Adapted from Anglican Communion News Service
After searching for more than 35 years, the Grandmothers of Plaza de Mayo in Argentina have finally found the grandson of one of their founders, Estela de Carlotto.
The recent discovery ends a long and painful journey for Carlotto, who lost her pregnant daughter, Laura Carlotto, during the days of the brutal military dictatorship of 1976-83 in Argentina, when she was abducted and imprisoned.
Henchmen of the dictatorship allowed Carlotto’s daughter to give birth to her child, a son. Then they took the infant and placed him with a childless family of their choosing, just before killing Carlotto’s daughter shortly after the birth. They often selected military families for such placements.
Since its formation, Grandmothers of Plaza de Mayo has been focused on the search for children who were born in the clandestine detention centers of Argentina’s military dictatorship.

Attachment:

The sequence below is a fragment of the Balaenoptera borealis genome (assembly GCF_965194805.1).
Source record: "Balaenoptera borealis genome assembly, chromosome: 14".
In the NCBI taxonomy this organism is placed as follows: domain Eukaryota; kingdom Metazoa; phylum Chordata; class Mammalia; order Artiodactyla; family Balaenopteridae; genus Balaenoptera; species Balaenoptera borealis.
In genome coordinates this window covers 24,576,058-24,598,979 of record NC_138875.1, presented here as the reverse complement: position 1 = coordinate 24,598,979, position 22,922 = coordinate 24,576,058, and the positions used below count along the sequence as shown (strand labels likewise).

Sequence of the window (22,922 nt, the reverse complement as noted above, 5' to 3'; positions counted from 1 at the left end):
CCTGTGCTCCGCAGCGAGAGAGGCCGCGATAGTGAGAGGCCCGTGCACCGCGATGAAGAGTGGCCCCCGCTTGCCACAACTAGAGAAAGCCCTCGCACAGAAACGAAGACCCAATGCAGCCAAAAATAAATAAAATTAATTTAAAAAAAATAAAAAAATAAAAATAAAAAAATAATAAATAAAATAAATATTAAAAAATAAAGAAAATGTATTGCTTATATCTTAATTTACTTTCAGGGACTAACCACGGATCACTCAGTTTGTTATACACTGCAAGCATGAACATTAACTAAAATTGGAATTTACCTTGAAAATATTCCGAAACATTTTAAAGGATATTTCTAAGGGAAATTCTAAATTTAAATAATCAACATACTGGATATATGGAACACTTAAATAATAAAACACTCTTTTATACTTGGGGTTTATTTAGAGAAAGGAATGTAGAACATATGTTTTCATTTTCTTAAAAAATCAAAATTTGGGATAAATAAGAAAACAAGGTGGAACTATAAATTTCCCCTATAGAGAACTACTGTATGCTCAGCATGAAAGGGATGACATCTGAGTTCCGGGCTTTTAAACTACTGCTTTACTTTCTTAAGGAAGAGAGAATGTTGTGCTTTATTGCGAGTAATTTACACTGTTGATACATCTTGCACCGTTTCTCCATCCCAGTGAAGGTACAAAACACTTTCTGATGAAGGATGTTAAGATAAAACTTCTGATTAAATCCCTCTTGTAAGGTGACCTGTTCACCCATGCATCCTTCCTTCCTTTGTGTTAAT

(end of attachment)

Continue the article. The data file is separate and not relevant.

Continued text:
From the time of the dictatorship until today, ecumenical organizations in the region, including the World Council of Churches (WCC) and member churches in Latin America, have accompanied the work of the group.
For Carlotto, who is considered as a human-rights champion, the search ended on July 5 when a 35-year-old man named Guido, a musician in the city of Olavarria, volunteered to undergo a DNA test. The test established that he is Carlotto’s grandson.
Guido took the test because of doubts about his identity and his family history.
While there are other stories of grandchildren being found, this story was particularly poignant as it now touched the life of a woman leader known for seeking justice for other women who suffered a similar fate.
The story is also important because it keeps alive the need in Argentina for unveiling the truth of the dark days of dictatorship.
With reports from the Rev. Eugenio Albrecht, Evangelical Church of the River Plate, and the Agencia Latinoamericana y Caribeña de Comunicación-ALC; Charles Harper, former WCC staff; and Marcelo Schneider, WCC staff in Latin America.
Image: Estela de Carlotto, courtesy Abuelas de Plaza de Mayo